That is a monster walk! How was the walk from Almeria to Merida; days, terrain, albergues?
Quite a lot of variety over 25-30 days
Terrain: Spaghetti Western deserts, Sierra Nevada mountains, Olive groves, Grasslands, Rice fields
Albergues: Mostly donativo municipal network from Almeria to Granada, then 50/50 Albergues and cheap hotels from Granada to Cordoba, then mostly cheap municipal albergues and a couple of cheap hotels from Cordoba to Merida.
Some good discussions about it on the Mozarabe sub-forum:
 
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CWBuff

Active Member
Camino(s) past & future
in Planning stage: Frances (SJPdP --> SdC) & Finisterre "2021"
Might be easier to get that 10th country by starting in St. Petersburg than it would be to attempt to get it by going through Kaliningrad.
AHH!! Ya... Unser Wunderschöner Königsberg!!!!

I think I posted in one of the earlier treads - since the continents are together - it is some eastern-most point in Russia to Finisterre ("From Sea to Shining Sea"). I don't know how many signs one is going to get, however I am sure that one will not go hungry and will be able to get places to sleep. Large metropolitan cities abound and I am sure small villages may not disappoint either...
This baby would clock at roughly 13,000+ km and span 7 countries
 

Lirsy

Active Member
Camino(s) past & future
Primitivo (2017), Norte (2017), Frances (2017), Portugues (2018), La Plata (2018)
First, let me thank you all for your help!!! I am impressed about how many of you have commented my post!!

Ok, let me try to answer a little to your different comments:

I luv your SERIOUSLY preplanning mind!
Deadly seriously!! 😅

Orkney Islands
That looks pretty attractive! It will be one of the Caminos that I will consider.

Le Puy to Santiago
Le Pui is too close to Santiago. Most probably (depending on the starting point) I will go through Le Pui and follow the Camino from there, but it is too close as a starting point.

That would mean walking say Estonia, Latvia, Lithuania, Poland, Czech Republic, Germany, Switzerland, France, Spain. 9 countries. And that is only MY route from Tallinin, there are various route you could go. I am even considering starting in St. Petersburg Russia to make it 10 countries. Still planning and working on it now.
This could be exactelly what I am looking for!! For sure I will study and develope this alternative!!!

PS: What are you up to this year? Salvador+Primitivo or rather Camino de Invierno?
Now, at the end of May I will start with my son in Leon. Later on, most probably in September I plan to take the Salvador + Primitivo ... and with this I will run out of holidays for this year!!!😂

I'm not so sure about the infrastructure in Poland
For sure I will need to check the infrastructure there. For the family of Caminos coming from the north, looks like Poland will be mandatory as an starting point or most probably as a country I will cross.

This fellow walked west across the steppes of Russia and Poland. Entering Germany, he turned southwest, through Bavaria, and eventually over the Alps into Switzerland. He again walked over the Alps west of Geneva into southern France. He walked across Provence headed for the Spanish frontier. Crossing the Pyrenees at the Somport Pass, he walked the Camino Aragones to Jaca, and then joined the main Camino Frances flow at Puente la Reina. This, last leg, took him into Santiago a month later. I recall that this entire journey took four months.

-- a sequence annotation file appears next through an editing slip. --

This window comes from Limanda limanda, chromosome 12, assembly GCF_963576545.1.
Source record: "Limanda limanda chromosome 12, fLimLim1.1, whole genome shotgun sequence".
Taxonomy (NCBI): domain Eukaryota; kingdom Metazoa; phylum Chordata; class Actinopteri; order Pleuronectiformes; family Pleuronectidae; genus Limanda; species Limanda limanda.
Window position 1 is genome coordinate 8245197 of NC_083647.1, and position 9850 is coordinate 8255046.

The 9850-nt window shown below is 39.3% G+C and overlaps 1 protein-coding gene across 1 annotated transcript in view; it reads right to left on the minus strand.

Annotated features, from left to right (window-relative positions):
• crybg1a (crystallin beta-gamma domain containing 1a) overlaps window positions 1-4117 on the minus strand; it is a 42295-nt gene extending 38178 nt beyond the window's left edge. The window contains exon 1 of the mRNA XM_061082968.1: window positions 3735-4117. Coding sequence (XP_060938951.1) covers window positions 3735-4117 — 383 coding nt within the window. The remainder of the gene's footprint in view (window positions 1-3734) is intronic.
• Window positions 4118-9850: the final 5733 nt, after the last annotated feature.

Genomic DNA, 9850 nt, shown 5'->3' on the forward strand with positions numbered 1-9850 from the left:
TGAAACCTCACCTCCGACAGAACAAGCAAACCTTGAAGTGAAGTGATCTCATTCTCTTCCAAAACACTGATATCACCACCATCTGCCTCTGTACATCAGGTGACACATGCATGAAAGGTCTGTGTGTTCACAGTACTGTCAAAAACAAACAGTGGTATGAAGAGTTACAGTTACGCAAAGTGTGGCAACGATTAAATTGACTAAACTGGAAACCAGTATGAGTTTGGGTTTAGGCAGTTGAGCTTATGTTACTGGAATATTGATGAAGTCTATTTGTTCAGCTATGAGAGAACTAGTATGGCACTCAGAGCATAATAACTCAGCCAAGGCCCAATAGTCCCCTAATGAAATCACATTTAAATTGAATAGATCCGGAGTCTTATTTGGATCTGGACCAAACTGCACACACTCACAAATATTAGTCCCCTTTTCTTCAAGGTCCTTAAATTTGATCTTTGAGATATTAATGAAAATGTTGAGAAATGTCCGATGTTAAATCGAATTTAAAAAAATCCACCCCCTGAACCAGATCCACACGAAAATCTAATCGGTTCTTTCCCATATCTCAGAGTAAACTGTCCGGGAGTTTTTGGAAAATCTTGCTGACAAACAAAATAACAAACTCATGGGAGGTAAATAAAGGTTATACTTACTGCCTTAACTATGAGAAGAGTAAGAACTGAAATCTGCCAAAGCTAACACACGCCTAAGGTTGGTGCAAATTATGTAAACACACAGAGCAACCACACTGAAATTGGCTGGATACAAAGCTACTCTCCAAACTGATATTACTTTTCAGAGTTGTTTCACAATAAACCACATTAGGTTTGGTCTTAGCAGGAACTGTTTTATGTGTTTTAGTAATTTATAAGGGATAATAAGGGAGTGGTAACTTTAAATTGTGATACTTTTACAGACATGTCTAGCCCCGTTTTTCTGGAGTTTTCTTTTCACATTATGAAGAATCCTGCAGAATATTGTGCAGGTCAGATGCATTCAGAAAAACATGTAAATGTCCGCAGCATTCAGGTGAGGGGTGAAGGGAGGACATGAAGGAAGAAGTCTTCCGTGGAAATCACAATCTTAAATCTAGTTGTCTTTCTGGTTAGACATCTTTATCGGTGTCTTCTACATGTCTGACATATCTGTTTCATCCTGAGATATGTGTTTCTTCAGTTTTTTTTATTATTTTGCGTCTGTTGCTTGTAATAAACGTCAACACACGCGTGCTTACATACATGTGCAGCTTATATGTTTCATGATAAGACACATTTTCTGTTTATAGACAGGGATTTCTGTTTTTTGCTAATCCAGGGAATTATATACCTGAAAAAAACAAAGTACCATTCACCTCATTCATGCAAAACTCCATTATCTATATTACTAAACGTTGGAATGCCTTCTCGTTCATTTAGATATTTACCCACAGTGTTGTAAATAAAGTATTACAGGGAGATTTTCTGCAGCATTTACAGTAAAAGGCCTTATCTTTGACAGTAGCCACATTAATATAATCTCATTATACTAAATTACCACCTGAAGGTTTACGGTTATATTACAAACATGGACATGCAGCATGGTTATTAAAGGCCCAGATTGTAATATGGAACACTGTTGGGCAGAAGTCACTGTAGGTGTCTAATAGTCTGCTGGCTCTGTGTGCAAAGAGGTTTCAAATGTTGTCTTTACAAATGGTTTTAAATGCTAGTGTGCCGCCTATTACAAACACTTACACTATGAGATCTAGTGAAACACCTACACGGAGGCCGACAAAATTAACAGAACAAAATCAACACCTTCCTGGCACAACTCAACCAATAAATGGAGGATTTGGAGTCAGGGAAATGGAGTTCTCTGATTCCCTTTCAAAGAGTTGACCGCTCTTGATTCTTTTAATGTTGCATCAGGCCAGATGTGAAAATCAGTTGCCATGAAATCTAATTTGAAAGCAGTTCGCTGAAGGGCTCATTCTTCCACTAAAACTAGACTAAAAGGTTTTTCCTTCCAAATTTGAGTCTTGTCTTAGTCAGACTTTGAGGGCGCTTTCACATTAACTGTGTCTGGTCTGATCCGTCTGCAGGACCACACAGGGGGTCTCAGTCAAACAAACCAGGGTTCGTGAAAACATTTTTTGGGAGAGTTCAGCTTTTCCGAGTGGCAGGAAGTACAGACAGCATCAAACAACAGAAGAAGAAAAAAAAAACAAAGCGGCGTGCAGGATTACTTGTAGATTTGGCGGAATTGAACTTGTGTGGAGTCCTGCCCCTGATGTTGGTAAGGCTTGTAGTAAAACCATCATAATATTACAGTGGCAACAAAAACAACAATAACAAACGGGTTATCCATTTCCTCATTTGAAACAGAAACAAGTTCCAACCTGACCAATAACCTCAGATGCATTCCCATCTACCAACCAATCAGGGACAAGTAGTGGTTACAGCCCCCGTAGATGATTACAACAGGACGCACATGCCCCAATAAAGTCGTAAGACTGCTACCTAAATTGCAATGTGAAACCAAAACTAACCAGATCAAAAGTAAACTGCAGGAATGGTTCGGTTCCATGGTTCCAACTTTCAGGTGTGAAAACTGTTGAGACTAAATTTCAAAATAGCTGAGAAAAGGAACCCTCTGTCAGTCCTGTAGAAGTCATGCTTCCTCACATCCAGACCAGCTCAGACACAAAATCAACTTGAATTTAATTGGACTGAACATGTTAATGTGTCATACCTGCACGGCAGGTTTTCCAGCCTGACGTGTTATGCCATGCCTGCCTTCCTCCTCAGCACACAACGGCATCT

This sounds quite a lot to what I am looking for!!!

BTW ... one problem I had forgotten about .... Obtaining the visa for the non EU countries!🤔

The longest Camino I know is a pilgrim from Taiwan. He crossed to continental China, took a bike and ride through Mongolia and Russia up to Paris. In Paris he sold the bike and started walking up to Santiago. I met this guy when I was a volunteer hospitalero in Calzada del Coto (near Sahagun).

You could begin in Trondheim along the St Olav's Way (or even in Sweden, and across to Trondheim)
Yes, it absolutely seems that the longer Caminos from the north start in Sweden or in Norway (a little shorter if starting in the Baltic States). Do you know if I would find infrastructure there (accommodation, etc ...). I would not like to carry all the necessary things to camp, this means I would need lodging every 25/35 km.

you could zig zag your way to Santiago for thousands of kilometres - there is nothing set in stone that you have to walk a straight path!
👍😁
For sure I will!! Anyhow, I plan to keep "mostly" a direction pointing to Santiago.

Sumarizing, I have now several alternatives to work with, most of them starting somewhere in the Northern Europe.

The main alternatives are the following:

From Northern Europe:
  • Starting at the very north of the UK
  • Starting in Norway or Sweden
  • Starting in Russia or Baltic States
From the East:
  • Estambul (possibly through Rome)

Ok ... now is the time to start developing the alternatives ... a lot of homework!!!😂

Thank you all for your collaboration!!
 

Robert Nystrom

New Member
Camino(s) past & future
Frances (2016, SJPP-Santiago),Portuguese Central (2017, Lisboa-Santiago),Camino Primitivo (2018)
If you mean in Spain,,,,, last year I walked from Almeria on the Mozarabe to Merida,, continued up the Via de la Plata onto the Sanabres to Santiago,, finished by walking out to Muxia and then Finesterre,, about 1500Kms,,, is that what you are thinking of??
And Martin was only slightly less annoying by the end of it then when he started 😉 ...teasing, we love you Martin !!!
 

michael

Member
This is the website of cycle tracks through Europe. The two that stand out are EV1 and EV6. They may or may not exist at present but might help with planning. Most if not all exist in France. Elsewhere its a lottery but the route details will tell you.
http://www.eurovelo.com/en/eurovelos
Another possibility but will need researching is a route via Marian shrines or other sacred sites in Europe or beyond.
edit. See also https://www.csj.org.uk/swiss-route-jakobsweg/